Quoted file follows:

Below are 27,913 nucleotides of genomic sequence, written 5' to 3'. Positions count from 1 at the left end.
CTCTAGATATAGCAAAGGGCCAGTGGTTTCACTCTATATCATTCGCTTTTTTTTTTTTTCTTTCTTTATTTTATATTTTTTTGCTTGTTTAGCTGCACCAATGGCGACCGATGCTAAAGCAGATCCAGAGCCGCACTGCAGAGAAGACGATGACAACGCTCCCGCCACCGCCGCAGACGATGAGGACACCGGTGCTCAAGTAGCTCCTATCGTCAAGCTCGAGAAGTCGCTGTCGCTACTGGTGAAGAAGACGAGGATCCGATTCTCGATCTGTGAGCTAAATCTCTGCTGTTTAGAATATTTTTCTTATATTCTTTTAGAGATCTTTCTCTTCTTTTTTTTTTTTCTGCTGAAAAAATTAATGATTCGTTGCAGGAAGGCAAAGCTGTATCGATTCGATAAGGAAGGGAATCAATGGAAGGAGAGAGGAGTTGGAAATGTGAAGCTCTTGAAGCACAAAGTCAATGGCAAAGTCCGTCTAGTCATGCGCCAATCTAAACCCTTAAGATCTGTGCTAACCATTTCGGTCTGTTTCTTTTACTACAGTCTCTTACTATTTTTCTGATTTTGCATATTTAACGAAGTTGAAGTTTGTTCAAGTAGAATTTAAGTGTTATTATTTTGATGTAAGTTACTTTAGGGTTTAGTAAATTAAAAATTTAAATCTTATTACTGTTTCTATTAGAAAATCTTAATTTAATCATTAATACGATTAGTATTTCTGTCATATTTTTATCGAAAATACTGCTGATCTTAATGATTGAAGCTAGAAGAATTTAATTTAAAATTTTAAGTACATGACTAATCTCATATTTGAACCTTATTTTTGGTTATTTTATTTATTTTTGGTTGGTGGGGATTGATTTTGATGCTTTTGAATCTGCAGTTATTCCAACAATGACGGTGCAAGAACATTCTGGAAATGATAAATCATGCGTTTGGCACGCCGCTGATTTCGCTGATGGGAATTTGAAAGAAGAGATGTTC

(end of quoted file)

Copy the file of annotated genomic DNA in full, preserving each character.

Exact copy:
Below are 27,913 nucleotides of genomic sequence, written 5' to 3'. Positions count from 1 at the left end.
CTCTAGATATAGCAAAGGGCCAGTGGTTTCACTCTATATCATTCGCTTTTTTTTTTTTTCTTTCTTTATTTTATATTTTTTTGCTTGTTTAGCTGCACCAATGGCGACCGATGCTAAAGCAGATCCAGAGCCGCACTGCAGAGAAGACGATGACAACGCTCCCGCCACCGCCGCAGACGATGAGGACACCGGTGCTCAAGTAGCTCCTATCGTCAAGCTCGAGAAGTCGCTGTCGCTACTGGTGAAGAAGACGAGGATCCGATTCTCGATCTGTGAGCTAAATCTCTGCTGTTTAGAATATTTTTCTTATATTCTTTTAGAGATCTTTCTCTTCTTTTTTTTTTTTCTGCTGAAAAAATTAATGATTCGTTGCAGGAAGGCAAAGCTGTATCGATTCGATAAGGAAGGGAATCAATGGAAGGAGAGAGGAGTTGGAAATGTGAAGCTCTTGAAGCACAAAGTCAATGGCAAAGTCCGTCTAGTCATGCGCCAATCTAAACCCTTAAGATCTGTGCTAACCATTTCGGTCTGTTTCTTTTACTACAGTCTCTTACTATTTTTCTGATTTTGCATATTTAACGAAGTTGAAGTTTGTTCAAGTAGAATTTAAGTGTTATTATTTTGATGTAAGTTACTTTAGGGTTTAGTAAATTAAAAATTTAAATCTTATTACTGTTTCTATTAGAAAATCTTAATTTAATCATTAATACGATTAGTATTTCTGTCATATTTTTATCGAAAATACTGCTGATCTTAATGATTGAAGCTAGAAGAATTTAATTTAAAATTTTAAGTACATGACTAATCTCATATTTGAACCTTATTTTTGGTTATTTTATTTATTTTTGGTTGGTGGGGATTGATTTTGATGCTTTTGAATCTGCAGTTATTCCAACAATGACGGTGCAAGAACATTCTGGAAATGATAAATCATGCGTTTGGCACGCCGCTGATTTCGCTGATGGGAATTTGAAAGAAGAGATGTTC